Or maybe there really are gangs of badduns out there who steal sofa order details from innocent members of the public, call up pretending to be their wives. And change the date. For kicks? Maybe I am being harsh. Let me think again. I guess a real criminal mastermind could stake out the house, find a seven hour time slot when no householders are ever present, change the delivery time to that slot, pretend to have locked themselves out and persuade the delivery men to put the sofa in a white van. And make off with it. I am sure there are better ways to make a criminal name for yourself.

But really I failed to see any actual concrete risk.

When she came back (you may have gathered it took a while) she too had failed to find a risk, certainly not one worth the bother of turning down Ms Stroppy Cow Customer. She asked me to confirm what the order was for and when I could provide this information in detail (as I WAS THERE WHEN WE ORDERDED) she agreed to change the date.

Sense prevailed.

But I had to get arsey. Which really isn’t me. Well not in person. That’s what this blog is for…

Open Sesame — May 29, 2015

Open Sesame


I have recently moved house…I know, I know, I have mentioned it before.

We are now in our new abode  and aside from risking life and limb every day shuffling around rooms piled higher with boxes than any self respecting health and safety officer would agree was safe and loosing sleep through lack of curtainage things are getting more settled.

So today I decided to start tackling the ‘change of address’ process.

Originally I was going to do this in a reactive way having paid more than a small fortune to the Post Office to redirect my mail. It’s at times like these that I regret not using my married name as the process has cost me twice as much due to the fact that good old Royal Mail charge per surname as well as per address. Money for old rope… And don’t get me started on the burning hoops of fire I had to jump through in order to set this highly extortionate process in motion. I wouldn’t mind so much but we have literally moved around the corner. And I am on first name terms with my postman…and actually my buyers…but, hey, I am British and therefore hate to put anyone out.

Then I got to thinking about it and decided a reactive process might just draw out the inevitable pain too long. So I changed to proactive mode. And started logging on to various web sites.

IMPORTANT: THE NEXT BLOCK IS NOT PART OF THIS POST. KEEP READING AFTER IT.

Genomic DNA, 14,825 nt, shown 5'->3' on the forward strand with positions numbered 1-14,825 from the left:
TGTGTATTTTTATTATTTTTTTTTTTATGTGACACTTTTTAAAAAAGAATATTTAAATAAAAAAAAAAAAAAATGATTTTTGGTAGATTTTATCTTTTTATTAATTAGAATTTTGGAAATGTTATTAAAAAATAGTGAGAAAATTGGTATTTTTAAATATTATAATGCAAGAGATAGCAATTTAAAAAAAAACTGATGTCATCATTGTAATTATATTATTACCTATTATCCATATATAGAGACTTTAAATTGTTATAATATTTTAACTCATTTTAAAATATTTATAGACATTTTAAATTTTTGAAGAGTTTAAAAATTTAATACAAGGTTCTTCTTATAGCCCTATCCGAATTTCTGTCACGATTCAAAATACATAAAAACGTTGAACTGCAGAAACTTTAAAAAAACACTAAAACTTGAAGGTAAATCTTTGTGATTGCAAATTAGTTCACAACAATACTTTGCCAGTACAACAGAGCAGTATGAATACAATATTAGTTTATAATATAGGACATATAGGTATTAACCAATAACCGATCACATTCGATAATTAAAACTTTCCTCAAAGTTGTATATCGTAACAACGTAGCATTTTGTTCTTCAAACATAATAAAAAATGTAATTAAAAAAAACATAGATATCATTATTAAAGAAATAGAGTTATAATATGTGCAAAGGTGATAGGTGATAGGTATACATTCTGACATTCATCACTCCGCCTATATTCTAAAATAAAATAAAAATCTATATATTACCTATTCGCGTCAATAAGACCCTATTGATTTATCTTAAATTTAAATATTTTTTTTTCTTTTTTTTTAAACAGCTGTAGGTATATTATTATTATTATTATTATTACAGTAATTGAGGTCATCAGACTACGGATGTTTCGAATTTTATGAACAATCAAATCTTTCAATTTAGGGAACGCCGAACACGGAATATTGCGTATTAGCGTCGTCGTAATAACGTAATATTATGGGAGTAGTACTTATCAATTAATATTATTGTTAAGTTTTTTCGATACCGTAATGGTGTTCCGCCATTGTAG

I am going to let you in to a little secret. My memory is not that great. It might be my age or just they way I am made but I forget things. I may have told you this before, apologies.

When the Internet banking/ shopping/ membership management/ forum revolution started in earnest it quickly became apparent to me that I was not going to be able to retain all the information required by these sites to gain access to their wonders.

I can remember my bank card PIN, and make sure all my cards have the same number so it is fool proof…In fact if anyone cracks my bank PIN they will also be able to steal my bike from it’s combination bicycle lock, access the numerous mindless games downloaded by my kids onto my I pad and deactivate the house burglar alarm, that we never use. And good luck with Crossy Road…which as far as I can see is Frogger with different animals (capybara anyone?).

Those of you with a security bent are no doubt horrified by this laxness but as the PIN is truly random (given to me with my first ever card by some Bank or other, probably Lloyds, Sheffield University branch) and does not relate in anyway to birthdays or some such nonsense it is relatively safe. Except my kids now know it…and I have to prevent them shouting it out in unfortunate places, for instance when they are withdrawing money for me from an ATM… In my defence I need to teach them how to survive in the modern world, and anyway they still have wonder that money appears for free from the wall…